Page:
After a few days in the great south of Chile, I again cross the border to ARGENTINA, to experience CALIFATE and the PERITO MORENO GLACIER. 100s of people watch the spectacle of the huge glacier almost reverently and in silence when several times an hour shards of ice tumble into the lake making an impressive roar. EL CHALTÉN and its wonderful natural scenery with peaks and glacial lakes is the national capital of trekking. January and February are the high season in Patagonia when huge numbers of tourists arrive.
Buses and accommodation are usually full, prices rise astronomically and locals offer very commercialised “hospitality”. I usually travel by bus in South America; now I also hitchhike. Not easy but possible and generally more interesting and more communicative! In the buses lots of people sleep, the curtains are drawn and the television is on at full blast; some trashy Hollywood film. It’s mainly the ever-present telephone junkies who talk in the bus – no matter what time it is or if other passengers just want peace and quiet. Rail passenger transport services have almost disappeared from Latin America (except for a few tourist panorama routes or trains in the suburbs). Public bus transport has taken over almost everywhere with acceptable to low fares, sometimes very comfortable and sometimes in “worn out” vehicles. The image of reckless, ruthless bus drivers racing along winding mountain roads is largely a thing of the past. It is not until BARILOCHE that I meet my first SERVAS host and perk up when we talk about “cultural misunderstandings”. The other “hosts” in Patagonia do not react.
I travel to CHILE again, first to its “LITTLE SOUTH” (with Puerto Montt, Osorno, Valdivia), later to the centre of the country (Linares, Santiago, Valparaiso, Viña del Mar). CHILE is going through a huge social crisis and seems to be preparing for more violence and destruction. Depressing! I see people I’ve met on my travels again, and get to know SERVAS hosts with unforgettable visits; easy-going, warm hospitality mean that I can relax and remember this long, narrow country positively. It is so important to meet and get to know other people. And intensive exchange is essential if you want to get to know a country. The SERVAS idea is very much alive! I travel through ARGENTINA again, this time through the more subtropical NORTH and NORTHWEST. I cross the rugged mountain chains of the ANDES again, enjoy summer days in green, shady MENDOZA, hike through beautiful mountain scenery (SALTA, JUJUY) and relax in thermal springs.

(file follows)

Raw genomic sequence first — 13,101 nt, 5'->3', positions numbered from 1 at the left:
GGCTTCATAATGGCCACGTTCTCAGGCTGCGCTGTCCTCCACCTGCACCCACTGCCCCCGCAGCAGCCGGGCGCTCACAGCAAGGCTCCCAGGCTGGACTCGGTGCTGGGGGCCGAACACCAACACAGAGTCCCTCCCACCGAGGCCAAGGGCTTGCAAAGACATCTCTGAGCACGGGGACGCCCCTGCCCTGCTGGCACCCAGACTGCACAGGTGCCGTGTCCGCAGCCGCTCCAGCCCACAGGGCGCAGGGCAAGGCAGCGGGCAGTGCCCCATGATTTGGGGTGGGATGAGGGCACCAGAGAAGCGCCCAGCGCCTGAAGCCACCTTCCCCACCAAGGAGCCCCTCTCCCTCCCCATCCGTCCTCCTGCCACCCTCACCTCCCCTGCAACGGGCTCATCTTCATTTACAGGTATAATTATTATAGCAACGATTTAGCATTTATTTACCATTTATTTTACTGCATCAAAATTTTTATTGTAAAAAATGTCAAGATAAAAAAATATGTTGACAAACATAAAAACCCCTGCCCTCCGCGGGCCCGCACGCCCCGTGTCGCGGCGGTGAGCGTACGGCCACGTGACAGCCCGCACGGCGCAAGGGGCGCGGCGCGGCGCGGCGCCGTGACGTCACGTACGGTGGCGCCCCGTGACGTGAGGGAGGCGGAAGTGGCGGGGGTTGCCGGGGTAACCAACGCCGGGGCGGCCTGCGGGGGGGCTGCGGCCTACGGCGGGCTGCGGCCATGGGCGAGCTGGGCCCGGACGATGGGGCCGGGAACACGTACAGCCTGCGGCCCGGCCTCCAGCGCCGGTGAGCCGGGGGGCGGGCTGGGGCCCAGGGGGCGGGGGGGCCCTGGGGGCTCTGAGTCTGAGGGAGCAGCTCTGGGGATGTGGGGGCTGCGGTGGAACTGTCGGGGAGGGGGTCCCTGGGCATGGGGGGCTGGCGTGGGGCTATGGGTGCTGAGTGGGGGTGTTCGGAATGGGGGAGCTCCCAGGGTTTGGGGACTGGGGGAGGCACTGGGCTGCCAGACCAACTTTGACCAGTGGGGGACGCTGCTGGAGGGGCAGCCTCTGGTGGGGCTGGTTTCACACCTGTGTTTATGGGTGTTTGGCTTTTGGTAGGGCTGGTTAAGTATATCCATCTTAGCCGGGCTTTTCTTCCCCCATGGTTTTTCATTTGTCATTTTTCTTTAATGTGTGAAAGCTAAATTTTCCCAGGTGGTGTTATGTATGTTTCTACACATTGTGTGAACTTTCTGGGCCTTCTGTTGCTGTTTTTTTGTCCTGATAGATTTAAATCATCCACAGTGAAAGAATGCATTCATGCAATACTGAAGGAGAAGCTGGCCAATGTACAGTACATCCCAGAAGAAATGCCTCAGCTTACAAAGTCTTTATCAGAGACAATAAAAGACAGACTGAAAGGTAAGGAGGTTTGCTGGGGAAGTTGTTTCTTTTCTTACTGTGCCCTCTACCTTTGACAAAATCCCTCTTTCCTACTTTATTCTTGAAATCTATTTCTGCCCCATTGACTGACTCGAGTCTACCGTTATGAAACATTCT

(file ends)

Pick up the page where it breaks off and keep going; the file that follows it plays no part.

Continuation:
The corona virus starts to dominate discussions and political measures and suddenly makes travelling freely very difficult. I prepare my next transatlantic flight and another summer of visits in Europe, notice that I’m looking forward to seeing so many people there again, to doing things together and to creative projects. The rapid spread of the virus, and lack of knowledge (despite great determination) quickly change the world: borders are closed, curfews imposed, flights and other means of transport are cancelled and make planning an absurd game. I feel as if I’m being pushed by the events and decisions, forced to carry on travelling, to cross another border today instead of “staying put until further notice”.
What does a traveller seek in a world with closed borders?
Where does the “nomad” stay when there are curfews?
Maybe I’ll write something on that in my next travel report.
Published on 16 May 2020